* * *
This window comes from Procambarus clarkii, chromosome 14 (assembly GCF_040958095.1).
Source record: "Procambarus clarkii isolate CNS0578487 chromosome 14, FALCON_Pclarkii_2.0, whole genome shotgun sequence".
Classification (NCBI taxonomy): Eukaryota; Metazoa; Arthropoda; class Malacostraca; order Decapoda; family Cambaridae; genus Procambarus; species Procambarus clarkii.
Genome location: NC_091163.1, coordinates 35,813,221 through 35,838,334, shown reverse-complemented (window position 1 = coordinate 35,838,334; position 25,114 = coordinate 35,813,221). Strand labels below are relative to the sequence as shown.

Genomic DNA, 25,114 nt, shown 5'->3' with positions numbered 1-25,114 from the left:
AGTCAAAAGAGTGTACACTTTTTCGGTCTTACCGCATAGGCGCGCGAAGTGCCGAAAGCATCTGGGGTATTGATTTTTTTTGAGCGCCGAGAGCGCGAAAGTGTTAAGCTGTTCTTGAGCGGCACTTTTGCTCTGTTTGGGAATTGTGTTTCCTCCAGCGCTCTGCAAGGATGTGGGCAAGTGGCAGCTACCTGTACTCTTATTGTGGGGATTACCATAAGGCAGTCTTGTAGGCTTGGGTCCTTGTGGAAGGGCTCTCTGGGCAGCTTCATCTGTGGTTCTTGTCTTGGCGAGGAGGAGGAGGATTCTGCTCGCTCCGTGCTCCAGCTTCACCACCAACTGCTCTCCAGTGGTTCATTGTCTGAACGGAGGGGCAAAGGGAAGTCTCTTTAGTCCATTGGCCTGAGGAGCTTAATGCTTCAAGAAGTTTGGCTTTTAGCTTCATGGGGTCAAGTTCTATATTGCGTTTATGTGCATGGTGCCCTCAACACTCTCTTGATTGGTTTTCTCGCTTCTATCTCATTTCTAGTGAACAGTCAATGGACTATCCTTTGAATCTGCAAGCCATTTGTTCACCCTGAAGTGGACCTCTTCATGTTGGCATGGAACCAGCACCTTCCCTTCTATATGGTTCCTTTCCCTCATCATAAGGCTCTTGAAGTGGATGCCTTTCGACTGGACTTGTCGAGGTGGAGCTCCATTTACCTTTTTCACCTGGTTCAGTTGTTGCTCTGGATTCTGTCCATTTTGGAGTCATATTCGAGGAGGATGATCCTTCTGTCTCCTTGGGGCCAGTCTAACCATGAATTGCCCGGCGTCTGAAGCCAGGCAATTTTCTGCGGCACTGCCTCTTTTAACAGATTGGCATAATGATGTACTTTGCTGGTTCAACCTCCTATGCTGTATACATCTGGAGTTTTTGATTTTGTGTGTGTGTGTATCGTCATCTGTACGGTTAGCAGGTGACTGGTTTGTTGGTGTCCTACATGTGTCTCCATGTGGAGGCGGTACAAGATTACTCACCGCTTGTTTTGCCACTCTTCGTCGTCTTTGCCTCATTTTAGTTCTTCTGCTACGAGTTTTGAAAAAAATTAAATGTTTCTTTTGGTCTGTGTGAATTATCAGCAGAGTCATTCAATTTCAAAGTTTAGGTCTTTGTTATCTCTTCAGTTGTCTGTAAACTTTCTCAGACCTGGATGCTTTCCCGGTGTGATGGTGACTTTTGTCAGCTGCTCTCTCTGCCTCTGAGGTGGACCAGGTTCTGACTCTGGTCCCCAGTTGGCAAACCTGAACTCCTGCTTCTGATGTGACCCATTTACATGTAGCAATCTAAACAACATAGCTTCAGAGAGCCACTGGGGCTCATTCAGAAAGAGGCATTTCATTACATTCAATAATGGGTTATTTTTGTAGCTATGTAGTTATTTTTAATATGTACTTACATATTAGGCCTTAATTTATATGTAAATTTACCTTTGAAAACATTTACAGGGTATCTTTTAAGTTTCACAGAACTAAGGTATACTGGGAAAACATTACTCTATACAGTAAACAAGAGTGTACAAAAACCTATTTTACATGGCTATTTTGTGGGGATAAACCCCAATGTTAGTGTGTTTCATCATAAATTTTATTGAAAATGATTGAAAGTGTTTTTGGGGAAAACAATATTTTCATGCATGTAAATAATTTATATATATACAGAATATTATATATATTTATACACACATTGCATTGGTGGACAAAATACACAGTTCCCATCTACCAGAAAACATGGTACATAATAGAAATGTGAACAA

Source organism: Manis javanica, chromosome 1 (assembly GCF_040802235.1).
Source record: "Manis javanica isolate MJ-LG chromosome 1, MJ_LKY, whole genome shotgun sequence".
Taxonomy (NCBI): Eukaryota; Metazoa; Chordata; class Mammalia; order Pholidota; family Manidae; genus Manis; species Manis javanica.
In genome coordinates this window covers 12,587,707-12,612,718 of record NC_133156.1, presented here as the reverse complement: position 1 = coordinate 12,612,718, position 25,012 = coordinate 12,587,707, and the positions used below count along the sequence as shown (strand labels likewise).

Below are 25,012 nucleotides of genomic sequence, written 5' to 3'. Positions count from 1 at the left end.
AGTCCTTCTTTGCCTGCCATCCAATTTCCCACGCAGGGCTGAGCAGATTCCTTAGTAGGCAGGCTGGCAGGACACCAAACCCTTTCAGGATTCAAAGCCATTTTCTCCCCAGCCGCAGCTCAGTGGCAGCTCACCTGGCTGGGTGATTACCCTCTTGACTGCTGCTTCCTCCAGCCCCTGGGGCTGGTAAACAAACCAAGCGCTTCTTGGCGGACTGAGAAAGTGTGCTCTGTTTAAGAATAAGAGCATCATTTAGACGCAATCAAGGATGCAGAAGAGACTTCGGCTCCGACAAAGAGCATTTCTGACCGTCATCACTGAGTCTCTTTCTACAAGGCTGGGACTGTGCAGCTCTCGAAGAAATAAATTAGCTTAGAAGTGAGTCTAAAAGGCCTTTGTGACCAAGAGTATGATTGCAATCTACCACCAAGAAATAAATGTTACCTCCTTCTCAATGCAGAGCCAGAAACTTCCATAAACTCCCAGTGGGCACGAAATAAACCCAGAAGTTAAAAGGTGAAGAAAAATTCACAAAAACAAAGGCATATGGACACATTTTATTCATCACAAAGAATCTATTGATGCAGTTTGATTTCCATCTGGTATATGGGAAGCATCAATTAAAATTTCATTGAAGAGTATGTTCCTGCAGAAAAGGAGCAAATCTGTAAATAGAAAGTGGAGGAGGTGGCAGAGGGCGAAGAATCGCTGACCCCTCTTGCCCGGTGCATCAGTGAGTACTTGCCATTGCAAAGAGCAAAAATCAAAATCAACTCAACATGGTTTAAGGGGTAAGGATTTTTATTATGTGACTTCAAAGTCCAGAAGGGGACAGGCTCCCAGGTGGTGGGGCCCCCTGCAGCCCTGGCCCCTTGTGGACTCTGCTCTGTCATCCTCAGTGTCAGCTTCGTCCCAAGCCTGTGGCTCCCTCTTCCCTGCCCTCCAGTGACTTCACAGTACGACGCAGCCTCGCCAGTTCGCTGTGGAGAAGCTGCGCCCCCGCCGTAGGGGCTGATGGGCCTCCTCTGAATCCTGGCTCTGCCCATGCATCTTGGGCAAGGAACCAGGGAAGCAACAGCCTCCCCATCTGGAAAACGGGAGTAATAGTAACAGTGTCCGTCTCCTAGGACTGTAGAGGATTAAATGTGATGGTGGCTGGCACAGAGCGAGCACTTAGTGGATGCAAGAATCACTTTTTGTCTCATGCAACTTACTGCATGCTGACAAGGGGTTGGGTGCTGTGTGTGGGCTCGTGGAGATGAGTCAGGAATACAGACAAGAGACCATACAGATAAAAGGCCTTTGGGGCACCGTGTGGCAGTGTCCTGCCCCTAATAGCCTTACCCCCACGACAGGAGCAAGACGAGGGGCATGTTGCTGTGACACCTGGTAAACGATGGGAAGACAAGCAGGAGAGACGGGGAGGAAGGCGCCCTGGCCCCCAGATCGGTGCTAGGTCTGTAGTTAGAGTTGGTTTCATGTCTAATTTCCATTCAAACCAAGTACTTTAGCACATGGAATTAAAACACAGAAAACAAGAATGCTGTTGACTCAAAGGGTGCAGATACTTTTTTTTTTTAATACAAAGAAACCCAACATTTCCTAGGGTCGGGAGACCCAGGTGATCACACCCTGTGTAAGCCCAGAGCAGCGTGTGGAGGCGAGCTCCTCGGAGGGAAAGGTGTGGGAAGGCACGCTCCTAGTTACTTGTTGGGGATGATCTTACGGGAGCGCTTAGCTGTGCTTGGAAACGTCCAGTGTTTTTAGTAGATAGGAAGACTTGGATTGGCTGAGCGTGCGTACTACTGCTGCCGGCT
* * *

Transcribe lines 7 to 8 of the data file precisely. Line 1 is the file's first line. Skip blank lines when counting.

Source organism: Manis javanica, chromosome 1 (assembly GCF_040802235.1).
Source record: "Manis javanica isolate MJ-LG chromosome 1, MJ_LKY, whole genome shotgun sequence".